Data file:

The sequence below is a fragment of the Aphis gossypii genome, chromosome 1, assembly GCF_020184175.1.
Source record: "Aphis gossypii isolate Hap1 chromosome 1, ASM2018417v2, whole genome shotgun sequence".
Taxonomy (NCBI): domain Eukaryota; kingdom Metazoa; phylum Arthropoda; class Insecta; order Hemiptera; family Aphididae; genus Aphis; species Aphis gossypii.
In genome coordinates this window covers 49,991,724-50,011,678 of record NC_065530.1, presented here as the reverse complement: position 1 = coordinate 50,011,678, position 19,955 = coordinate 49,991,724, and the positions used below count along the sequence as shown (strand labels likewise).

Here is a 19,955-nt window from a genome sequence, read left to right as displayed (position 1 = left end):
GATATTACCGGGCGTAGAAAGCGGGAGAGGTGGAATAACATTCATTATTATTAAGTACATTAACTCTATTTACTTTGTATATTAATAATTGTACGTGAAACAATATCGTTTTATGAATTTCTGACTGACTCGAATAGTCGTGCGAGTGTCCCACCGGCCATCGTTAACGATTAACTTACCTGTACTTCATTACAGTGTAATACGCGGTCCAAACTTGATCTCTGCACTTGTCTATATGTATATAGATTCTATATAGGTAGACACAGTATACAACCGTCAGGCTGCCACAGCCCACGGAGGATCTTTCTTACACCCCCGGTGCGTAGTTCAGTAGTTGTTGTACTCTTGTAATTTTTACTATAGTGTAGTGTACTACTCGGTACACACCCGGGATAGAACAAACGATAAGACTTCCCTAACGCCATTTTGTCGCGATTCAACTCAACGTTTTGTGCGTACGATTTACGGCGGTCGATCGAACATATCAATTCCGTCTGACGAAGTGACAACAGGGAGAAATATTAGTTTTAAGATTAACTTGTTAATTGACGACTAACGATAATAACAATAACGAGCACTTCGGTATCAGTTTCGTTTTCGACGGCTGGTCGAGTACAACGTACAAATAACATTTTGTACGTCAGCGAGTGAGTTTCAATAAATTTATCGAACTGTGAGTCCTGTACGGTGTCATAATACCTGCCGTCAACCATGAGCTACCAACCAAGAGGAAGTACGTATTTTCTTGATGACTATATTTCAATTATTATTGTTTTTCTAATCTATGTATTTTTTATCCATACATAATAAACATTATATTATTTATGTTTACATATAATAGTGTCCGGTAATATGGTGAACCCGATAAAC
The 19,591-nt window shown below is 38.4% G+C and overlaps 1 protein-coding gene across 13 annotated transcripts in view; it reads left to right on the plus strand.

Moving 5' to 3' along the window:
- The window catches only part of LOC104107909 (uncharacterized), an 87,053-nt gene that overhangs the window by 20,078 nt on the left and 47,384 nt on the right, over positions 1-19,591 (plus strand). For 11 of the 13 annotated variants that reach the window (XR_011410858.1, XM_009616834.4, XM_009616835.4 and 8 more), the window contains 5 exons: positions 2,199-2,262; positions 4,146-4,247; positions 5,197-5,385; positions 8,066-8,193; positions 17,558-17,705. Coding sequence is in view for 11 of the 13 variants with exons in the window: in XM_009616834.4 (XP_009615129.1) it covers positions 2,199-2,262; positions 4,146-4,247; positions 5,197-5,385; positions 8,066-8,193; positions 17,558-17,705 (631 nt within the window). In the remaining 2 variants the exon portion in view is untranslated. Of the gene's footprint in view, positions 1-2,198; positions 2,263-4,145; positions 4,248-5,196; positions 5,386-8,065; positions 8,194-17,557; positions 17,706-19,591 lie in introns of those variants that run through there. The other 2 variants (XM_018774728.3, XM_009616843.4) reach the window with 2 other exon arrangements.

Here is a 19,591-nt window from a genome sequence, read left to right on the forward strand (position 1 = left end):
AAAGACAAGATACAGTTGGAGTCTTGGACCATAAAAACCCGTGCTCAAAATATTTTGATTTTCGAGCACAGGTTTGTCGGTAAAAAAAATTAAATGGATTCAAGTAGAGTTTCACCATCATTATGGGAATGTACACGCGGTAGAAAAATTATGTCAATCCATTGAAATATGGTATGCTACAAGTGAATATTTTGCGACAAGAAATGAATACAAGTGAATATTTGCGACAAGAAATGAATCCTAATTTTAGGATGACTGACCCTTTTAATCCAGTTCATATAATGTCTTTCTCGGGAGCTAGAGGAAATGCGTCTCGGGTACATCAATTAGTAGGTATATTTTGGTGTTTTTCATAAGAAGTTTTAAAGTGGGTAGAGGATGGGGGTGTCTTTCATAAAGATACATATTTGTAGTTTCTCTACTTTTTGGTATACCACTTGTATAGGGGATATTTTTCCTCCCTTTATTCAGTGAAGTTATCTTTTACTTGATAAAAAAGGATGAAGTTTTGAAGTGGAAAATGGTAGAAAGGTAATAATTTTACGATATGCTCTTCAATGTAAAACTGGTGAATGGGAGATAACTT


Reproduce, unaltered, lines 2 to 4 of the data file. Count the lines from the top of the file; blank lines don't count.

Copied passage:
Source record: "Aphis gossypii isolate Hap1 chromosome 1, ASM2018417v2, whole genome shotgun sequence".
Taxonomy (NCBI): domain Eukaryota; kingdom Metazoa; phylum Arthropoda; class Insecta; order Hemiptera; family Aphididae; genus Aphis; species Aphis gossypii.
In genome coordinates this window covers 49,991,724-50,011,678 of record NC_065530.1, presented here as the reverse complement: position 1 = coordinate 50,011,678, position 19,955 = coordinate 49,991,724, and the positions used below count along the sequence as shown (strand labels likewise).